Flash floods caused by heavy rain killed seven Iraqi tourists in north-eastern Iran on Saturday, Iranian state media reported, the latest in rising casualty tolls as the downpours continue.
The official IRNA news agency said the tourists were part of a 13-member group of Iraqis visiting Iran.
They were travelling in an estate car on a road near the city of Mashhad, about 800 kilometres east of the capital, Tehran, when a flash flood swept their car away.
The dead included five women and the group’s Iranian driver. Three Iraqis were missing while the other passengers managed to get to safety.
Iranian authorities on Saturday raised the death toll from landslides and flash floods that engulfed the country since Thursday to 61 as eight more bodies were retrieved.
It said at least 32 people were still missing.
The national crisis centre said the heavy rain, which has affected 21 of Iran's 31 provinces, was expected to continue until Monday.
Iranian President Ebrahim Raisi visited a rescue operation centre in Firuzkuh, one of the stricken villages north-east of Tehran, on Saturday and promised more help for the area.
He said that a quick reaction team and a group of search and rescue dogs continue to search the area to find missing people.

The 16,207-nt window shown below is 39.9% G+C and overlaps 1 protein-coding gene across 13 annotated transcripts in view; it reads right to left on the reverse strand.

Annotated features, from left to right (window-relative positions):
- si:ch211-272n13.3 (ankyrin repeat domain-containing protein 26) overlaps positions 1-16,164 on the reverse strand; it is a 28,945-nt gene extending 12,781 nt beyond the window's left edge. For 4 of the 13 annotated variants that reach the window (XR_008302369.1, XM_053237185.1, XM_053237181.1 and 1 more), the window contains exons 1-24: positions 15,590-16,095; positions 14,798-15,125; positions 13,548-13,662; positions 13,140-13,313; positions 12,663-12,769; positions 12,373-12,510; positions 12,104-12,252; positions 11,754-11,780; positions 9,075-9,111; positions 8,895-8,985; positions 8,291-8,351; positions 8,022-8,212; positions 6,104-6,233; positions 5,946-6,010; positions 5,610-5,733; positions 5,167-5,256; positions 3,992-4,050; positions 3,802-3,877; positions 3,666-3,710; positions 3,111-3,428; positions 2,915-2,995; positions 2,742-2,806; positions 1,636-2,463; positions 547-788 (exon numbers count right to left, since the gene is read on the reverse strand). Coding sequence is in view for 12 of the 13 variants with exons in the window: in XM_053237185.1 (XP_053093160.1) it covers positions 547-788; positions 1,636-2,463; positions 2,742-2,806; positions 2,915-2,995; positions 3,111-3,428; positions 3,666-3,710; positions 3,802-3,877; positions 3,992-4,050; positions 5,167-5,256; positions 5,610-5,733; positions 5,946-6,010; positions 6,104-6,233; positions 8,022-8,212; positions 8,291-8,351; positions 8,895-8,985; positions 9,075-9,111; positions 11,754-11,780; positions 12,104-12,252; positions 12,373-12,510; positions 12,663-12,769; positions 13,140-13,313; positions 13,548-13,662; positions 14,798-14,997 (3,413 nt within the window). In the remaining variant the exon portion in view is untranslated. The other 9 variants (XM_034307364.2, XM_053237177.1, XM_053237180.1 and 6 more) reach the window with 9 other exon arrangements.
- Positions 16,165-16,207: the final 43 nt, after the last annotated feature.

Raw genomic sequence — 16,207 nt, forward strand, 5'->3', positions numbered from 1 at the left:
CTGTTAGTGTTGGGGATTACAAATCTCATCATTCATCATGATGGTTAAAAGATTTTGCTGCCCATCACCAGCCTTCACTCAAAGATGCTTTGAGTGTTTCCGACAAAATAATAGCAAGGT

Tehran province was the hardest-hit with 35 deaths. Nearby Mazandaran province had the highest number of missing people at 20, a list published by the Red Crescent showed.
There were fears the death toll could rise further as more bodies were uncovered as the rains abated. Thousands of people have been transferred from remote areas to safer places.
The heavy rain is unusual for this time of year in Iran, which is in the middle of its summer, and are regarded as part of a pattern of extreme and unpredictable weather worldwide as a result of climate change.
Last Saturday, flash floods in Iran’s drought-stricken southern Fars province killed at least 22 people and affected about a dozen villages in the province.
This week’s storm is the deadliest among Iran’s rain-related incidents in the past decade. In 2019, a flash flood killed at least 21 people in the southern city of Shiraz, and two years earlier, a storm claimed 48 lives in north-western Iran.
Mudslides in northern Iran in 2001 and in Tehran in 1987 killed 500 and 300 people, respectively.
Authorities have blamed the high death tolls on a wide disregard for safety measures by people who venture out in the storms, while critics cite mismanagement in construction projects as well as late warnings as other causes.
With reporting from agencies.